Volleyball Players Speak Out: “We have plenty of ambition, but lack the facilities and support” [Archives:1998/17/Sports]

April 27 1998

Volleyball is becoming increasingly popular among young men in Yemen. Like other games in Yemen, volleyball also suffers from lack of funds and facilities.
Despite the many championships organized by the Yemen Volleyball Association, the level of this game is still below expectations.
To find out more aobut the conditions of this game, Yemen Times has visited the Ahli Club in Sanaa and met some of its volleyball players and administrators:
Abdulrahman Ahmed Qayid, 23, said:
“We try to do our best in order to help advance this game in Yemen, aided by the Ahli Club management. But the club’s facilities are rather limited, so we often find ourselves seeking support from the Volleyball Association. But the latter is always complaining of lack of funds, and the little support it gets from the Ministry of Youth and Sports falls short of giving full assistance to the game.
“We feel that we are very capable of presenting good performance, but everyone knows that the our difficult financial situation is a big hindrance. Some of the players are married with children, and try to work hard to provide for their families. This pushes us to look for ordinary jobs in addition to our sports activity which does not provide any financial income.”
Kamal Ahmed Al-Hamdi, 18, said:
“I started playing volleyball at school. I joined the Ahli Club and gradually became a permanent player in their volleyball team. Throughout my training for this game, I and other players always felt that all the attention of the official sports authorities goes to football.
“The status of volleyball in Yemen will never rise if the players do not receive enough support.
“We sometimes feel afraid that one of us will be injured and will not find the necessary medical care.
“We demand that more funds and facilities be made available to encourage players to do their best to win national and international tournaments. We have great ambitions which need nurturing to prosper.”
Adel Hassan Al-Jaini, 18, said:
“The only solution for the lack of funds and support in volleyball and other games is professionalism. The private sector can sponsor sports activities, which can them be regarded as good advertising for them. Private sector establishments can sponsor individual sports clubs and pay the salaries of their outstanding players.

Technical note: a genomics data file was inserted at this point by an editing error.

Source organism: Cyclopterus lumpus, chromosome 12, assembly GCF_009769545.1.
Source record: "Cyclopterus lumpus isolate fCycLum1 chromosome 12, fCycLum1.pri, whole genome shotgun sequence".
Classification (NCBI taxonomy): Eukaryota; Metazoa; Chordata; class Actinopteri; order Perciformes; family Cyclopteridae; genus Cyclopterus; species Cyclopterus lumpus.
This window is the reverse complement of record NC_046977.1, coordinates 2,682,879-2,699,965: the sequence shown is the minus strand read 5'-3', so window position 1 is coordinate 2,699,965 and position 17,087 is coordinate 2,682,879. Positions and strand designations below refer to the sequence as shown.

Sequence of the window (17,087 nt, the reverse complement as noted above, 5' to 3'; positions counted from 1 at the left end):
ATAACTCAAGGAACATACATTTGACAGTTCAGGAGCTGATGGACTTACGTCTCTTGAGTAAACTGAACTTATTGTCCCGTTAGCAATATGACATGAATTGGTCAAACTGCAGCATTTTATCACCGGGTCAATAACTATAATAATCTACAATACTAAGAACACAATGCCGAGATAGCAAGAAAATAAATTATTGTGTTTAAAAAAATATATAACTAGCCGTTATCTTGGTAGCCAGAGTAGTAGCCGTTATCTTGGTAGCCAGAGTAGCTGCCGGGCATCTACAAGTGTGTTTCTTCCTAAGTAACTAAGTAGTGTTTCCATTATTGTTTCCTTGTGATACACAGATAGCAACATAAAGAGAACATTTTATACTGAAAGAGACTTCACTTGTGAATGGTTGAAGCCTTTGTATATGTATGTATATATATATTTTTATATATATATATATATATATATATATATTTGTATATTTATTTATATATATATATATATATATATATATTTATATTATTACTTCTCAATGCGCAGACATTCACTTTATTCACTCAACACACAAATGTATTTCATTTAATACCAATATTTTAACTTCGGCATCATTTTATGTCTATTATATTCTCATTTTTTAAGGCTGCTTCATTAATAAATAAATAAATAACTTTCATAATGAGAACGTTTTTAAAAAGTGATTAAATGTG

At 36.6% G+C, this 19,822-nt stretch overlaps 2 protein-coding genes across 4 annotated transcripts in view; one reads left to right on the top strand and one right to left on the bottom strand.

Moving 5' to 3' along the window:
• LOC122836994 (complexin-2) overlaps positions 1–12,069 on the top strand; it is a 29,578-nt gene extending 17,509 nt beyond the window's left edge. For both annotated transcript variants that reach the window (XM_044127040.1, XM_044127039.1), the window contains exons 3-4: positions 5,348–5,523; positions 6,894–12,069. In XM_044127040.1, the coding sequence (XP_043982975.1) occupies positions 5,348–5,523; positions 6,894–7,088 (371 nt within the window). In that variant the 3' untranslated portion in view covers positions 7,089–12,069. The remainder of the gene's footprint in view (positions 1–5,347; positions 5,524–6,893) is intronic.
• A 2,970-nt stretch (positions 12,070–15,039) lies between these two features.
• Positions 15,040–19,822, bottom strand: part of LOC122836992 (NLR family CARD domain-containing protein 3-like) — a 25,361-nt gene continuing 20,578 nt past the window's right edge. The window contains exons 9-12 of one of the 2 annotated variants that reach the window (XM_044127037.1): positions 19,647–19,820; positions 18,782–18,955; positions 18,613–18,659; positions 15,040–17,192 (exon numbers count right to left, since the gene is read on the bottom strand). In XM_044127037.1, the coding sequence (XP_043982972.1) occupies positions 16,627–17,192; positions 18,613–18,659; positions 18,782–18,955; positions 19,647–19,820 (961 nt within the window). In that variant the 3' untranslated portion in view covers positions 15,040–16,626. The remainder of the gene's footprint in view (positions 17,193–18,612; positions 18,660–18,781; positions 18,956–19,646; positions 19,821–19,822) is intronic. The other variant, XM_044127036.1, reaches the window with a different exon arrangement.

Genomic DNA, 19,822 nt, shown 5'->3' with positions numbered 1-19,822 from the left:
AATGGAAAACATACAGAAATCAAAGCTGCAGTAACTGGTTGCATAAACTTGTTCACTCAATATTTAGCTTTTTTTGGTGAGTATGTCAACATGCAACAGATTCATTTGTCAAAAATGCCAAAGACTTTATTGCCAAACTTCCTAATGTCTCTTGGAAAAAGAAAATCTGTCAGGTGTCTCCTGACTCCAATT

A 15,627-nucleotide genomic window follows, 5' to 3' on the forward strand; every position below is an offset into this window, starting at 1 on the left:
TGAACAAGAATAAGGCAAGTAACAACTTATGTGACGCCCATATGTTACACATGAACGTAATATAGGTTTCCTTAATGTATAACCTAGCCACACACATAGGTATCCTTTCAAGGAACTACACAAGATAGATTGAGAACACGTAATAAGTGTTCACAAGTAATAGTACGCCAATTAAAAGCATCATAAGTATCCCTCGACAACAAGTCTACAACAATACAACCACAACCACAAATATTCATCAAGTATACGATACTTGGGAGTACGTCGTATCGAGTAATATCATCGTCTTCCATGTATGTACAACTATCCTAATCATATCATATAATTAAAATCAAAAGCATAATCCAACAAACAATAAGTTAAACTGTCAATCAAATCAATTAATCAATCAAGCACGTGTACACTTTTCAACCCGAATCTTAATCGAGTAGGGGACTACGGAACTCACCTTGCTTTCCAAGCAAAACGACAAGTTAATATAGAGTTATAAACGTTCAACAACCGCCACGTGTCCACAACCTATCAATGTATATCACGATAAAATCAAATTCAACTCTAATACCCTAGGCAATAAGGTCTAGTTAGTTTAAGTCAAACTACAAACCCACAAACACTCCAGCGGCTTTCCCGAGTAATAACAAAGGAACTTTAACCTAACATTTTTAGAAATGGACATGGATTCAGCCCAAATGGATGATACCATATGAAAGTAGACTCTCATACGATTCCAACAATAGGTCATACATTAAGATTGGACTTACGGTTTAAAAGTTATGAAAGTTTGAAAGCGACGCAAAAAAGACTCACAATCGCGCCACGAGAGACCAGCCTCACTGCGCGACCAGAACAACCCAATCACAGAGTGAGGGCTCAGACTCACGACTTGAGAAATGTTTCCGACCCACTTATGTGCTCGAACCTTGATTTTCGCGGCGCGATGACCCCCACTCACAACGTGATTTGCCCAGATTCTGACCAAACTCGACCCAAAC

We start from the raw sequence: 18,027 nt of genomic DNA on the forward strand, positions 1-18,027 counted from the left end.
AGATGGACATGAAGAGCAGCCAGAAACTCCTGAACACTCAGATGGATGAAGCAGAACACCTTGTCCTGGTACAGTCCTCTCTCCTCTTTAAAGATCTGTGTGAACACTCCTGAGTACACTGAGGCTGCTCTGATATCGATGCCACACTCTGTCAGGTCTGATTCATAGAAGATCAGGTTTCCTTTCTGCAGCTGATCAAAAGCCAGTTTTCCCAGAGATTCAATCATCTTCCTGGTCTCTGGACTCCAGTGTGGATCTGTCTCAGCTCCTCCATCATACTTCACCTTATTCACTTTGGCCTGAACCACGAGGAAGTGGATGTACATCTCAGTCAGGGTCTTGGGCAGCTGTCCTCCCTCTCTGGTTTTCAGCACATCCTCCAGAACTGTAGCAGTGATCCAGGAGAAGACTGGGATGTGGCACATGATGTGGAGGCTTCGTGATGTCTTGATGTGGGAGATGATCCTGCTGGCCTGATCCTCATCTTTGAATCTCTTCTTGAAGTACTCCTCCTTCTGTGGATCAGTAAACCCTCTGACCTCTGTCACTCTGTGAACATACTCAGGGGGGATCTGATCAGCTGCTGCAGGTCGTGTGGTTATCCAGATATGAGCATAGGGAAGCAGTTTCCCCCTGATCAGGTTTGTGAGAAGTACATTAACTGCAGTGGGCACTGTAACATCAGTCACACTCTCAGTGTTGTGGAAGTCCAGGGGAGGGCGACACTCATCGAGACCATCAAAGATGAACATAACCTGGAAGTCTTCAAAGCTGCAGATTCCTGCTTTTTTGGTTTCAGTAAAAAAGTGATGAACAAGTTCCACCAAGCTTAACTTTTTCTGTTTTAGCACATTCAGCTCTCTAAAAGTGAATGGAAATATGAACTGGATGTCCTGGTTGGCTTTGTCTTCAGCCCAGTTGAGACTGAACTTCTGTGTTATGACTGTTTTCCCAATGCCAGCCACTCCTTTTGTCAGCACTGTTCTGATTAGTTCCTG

“If Yemeni sport continues to rely just on government support, it will not progress much.
“What makes us persevere despite the problems and difficulties is our great love for this game – volleyball. But I feel that one day we may have to abandon sport because of the continuous difficulties we face.”
Ali Hasan Al-Imad, former player and Ahli Club administrator, sad:
“When I started playing volleyball, I had great ambitions. But I was shocked by the bitter reality. Sport in Yemen is just a temporary hobby because of the lack of support and encouragement. It is no wonder then that we see young sportsmen leaving their cherished sports very early in their life. They then just practice sport as a mere hobby at the weekend.
“When I joined the club’s management, I tried to provide some support and encouragement but my hands are tied because of limited resources. The Ahli Club supplies players with sports clothes and training shoes. It also carries out maintenance work on the playing fields.
“All the Ministry of Youth and Sports does is planting lawns in football fields or building closed halls, which are only suitable for a limited number of games. The little support they give to sports clubs is just not enough.”